Metrics-driven product development is hard. This is a sentiment that many teams can relate to, as they often face two primary pathologies: nearsightedness and farsightedness. Nearsightedness occurs when a team is skilled at optimizing metrics in the short term but fails to translate those optimizations into long-term business success. On the other hand, farsightedness happens when a team monitors metrics tied to long-term business success but struggles to see how their work can actually move the metrics that matter.

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Hatched by Glasp

Sep 22, 2023

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Metrics-driven product development is hard. This is a sentiment that many teams can relate to, as they often face two primary pathologies: nearsightedness and farsightedness. Nearsightedness occurs when a team is skilled at optimizing metrics in the short term but fails to translate those optimizations into long-term business success. On the other hand, farsightedness happens when a team monitors metrics tied to long-term business success but struggles to see how their work can actually move the metrics that matter.

To overcome these challenges, teams need to develop "good vision" in the product development sense. This means being able to make short-term bets that compound to create long-term business value. It may seem paradoxical to be both short-term and long-term oriented, but this is what separates the world's top companies from the rest.

The key to achieving this balance lies in understanding the relationship between leading and lagging indicators. Lagging indicators are the KPIs that actually matter for a business, such as revenue and customer retention. However, these indicators are often subject to external forces and can feel out of the control of product teams. On the other hand, leading indicators can be influenced by the work of the team, such as the percentage of users that perform a certain action during a session. While these indicators alone may not equate to business success, they serve as a bridge between the leading and lagging indicators.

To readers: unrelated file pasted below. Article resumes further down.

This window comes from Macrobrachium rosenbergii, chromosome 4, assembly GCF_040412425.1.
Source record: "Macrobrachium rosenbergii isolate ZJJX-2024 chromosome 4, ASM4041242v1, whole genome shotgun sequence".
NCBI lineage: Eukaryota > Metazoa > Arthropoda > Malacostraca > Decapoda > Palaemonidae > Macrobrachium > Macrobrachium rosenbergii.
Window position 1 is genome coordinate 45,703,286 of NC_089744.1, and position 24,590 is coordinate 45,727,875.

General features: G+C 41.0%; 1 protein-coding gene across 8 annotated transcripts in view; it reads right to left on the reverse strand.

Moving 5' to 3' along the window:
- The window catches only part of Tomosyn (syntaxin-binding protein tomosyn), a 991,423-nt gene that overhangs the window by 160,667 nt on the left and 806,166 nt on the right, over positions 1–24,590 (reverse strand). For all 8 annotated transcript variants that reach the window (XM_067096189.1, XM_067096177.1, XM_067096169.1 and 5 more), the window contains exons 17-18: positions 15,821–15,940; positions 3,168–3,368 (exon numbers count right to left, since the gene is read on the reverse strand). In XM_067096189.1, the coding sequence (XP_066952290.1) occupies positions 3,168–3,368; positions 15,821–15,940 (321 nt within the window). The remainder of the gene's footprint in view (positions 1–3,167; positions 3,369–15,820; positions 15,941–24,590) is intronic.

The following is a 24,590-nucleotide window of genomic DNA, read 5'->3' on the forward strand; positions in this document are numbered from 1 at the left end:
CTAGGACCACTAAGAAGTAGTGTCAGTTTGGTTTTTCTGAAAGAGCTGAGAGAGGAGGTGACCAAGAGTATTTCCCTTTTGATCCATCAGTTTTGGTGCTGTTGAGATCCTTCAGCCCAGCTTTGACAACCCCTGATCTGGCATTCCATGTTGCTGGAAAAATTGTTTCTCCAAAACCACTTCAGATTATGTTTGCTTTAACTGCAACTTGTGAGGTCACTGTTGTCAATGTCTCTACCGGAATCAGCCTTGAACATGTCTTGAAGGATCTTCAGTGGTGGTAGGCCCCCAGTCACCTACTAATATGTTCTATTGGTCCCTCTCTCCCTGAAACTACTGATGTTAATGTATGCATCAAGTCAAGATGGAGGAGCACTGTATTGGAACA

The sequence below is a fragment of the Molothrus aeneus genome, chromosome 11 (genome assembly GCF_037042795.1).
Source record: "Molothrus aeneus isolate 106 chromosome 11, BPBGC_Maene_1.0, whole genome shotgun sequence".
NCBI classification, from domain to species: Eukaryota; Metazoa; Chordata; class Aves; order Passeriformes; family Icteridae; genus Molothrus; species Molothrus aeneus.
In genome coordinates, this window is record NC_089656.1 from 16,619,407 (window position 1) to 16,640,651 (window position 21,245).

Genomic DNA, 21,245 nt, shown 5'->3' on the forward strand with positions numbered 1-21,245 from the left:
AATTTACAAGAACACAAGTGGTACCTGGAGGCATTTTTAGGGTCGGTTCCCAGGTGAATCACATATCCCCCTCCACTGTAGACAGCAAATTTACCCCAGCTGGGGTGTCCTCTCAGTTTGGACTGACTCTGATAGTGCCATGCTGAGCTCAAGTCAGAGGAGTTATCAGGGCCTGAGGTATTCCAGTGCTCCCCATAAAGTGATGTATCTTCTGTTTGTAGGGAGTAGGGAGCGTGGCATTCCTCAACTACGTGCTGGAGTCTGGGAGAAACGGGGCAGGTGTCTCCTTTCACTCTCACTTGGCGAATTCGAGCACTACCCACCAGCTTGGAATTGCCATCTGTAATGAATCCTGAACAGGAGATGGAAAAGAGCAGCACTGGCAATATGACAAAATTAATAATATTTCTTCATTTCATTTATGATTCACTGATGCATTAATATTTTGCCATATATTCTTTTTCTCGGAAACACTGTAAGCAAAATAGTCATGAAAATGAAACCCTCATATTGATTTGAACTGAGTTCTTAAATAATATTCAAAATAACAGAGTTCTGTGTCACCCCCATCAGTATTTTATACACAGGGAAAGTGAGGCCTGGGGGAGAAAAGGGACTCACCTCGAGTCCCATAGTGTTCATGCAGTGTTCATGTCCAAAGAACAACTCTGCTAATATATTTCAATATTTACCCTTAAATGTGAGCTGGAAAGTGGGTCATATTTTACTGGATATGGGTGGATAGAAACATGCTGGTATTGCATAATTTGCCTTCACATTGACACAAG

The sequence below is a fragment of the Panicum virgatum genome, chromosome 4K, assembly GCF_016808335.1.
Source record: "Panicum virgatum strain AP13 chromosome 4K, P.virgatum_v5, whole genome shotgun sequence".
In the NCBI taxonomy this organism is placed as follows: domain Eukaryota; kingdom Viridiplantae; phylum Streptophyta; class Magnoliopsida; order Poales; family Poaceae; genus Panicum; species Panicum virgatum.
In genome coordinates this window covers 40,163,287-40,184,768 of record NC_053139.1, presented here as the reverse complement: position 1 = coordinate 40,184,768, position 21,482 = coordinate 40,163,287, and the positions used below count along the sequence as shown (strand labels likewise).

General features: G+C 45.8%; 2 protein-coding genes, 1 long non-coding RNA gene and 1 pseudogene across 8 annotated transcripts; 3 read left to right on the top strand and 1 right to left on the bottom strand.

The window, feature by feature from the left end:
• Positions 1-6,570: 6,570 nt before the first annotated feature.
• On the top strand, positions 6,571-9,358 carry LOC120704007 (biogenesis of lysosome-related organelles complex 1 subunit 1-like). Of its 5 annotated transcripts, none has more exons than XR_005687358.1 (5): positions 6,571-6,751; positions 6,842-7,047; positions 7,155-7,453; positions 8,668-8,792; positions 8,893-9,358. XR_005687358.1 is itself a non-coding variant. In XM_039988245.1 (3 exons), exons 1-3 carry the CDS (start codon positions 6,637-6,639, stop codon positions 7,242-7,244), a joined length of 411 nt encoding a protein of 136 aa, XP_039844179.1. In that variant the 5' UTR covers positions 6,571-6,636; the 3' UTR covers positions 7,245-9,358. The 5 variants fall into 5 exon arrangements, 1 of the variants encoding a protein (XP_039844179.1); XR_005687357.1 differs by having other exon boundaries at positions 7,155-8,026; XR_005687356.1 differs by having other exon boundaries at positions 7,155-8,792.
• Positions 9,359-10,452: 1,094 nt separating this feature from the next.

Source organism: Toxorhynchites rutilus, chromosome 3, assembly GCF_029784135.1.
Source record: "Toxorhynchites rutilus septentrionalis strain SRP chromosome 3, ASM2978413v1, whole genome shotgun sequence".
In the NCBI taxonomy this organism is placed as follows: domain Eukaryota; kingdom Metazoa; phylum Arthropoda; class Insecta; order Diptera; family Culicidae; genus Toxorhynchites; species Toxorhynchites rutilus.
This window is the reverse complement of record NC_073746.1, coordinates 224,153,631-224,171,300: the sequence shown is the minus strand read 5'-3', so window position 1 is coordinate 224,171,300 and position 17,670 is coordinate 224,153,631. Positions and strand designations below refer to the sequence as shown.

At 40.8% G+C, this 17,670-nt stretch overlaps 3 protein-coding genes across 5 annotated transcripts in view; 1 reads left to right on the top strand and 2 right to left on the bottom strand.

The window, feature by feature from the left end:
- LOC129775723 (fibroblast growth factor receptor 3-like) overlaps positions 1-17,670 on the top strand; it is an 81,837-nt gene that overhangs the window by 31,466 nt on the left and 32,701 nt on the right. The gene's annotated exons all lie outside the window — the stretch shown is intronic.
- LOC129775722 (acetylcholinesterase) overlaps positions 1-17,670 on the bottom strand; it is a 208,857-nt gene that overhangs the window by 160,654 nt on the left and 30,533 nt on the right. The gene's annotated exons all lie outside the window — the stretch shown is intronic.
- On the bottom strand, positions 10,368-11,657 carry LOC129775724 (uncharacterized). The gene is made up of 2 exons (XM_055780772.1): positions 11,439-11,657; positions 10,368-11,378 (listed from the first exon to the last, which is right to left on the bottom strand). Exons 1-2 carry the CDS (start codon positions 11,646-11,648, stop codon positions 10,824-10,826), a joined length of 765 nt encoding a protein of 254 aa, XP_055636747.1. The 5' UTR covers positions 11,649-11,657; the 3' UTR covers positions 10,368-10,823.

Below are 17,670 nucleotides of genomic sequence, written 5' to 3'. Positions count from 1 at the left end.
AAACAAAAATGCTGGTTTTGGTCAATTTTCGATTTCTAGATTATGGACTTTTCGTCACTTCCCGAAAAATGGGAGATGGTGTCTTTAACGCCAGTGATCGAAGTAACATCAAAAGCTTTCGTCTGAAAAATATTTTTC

This bridge is known as the North Star metric. It acts as an antidote to the challenges of metrics-driven product development by providing a clear connection between the team's work and the metrics that matter. However, it's important to recognize that each link in this graph of relationships between work and metrics is an assumption that can be wrong or go wrong. This means that the map of these relationships must be dynamic and not static, as correlations that exist at one point in time may break in the future.

Metrics-driven product development will always be hard, but there are steps that teams can take to make it easier. Here are three actionable pieces of advice:

  • 1. Foster a culture of experimentation: Encourage your team to constantly test and iterate on their assumptions. This will help uncover new insights and prevent stagnation.
  • 2. Prioritize customer-centric metrics: Instead of solely focusing on internal metrics, prioritize metrics that directly reflect the value being delivered to customers. This will ensure that the team's work is aligned with customer needs and desires.
  • 3. Continuously review and adapt your metrics strategy: As mentioned earlier, the map of relationships between work and metrics must be dynamic. Regularly review and adapt your metrics strategy to reflect changes in the market, customer behavior, and the overall business landscape.

In conclusion, metrics-driven product development is undoubtedly challenging. However, by developing a clear vision, understanding the relationship between leading and lagging indicators, and continuously adapting your metrics strategy, teams can navigate these challenges more effectively. It's a journey that requires constant learning and experimentation, but the rewards are worth it.

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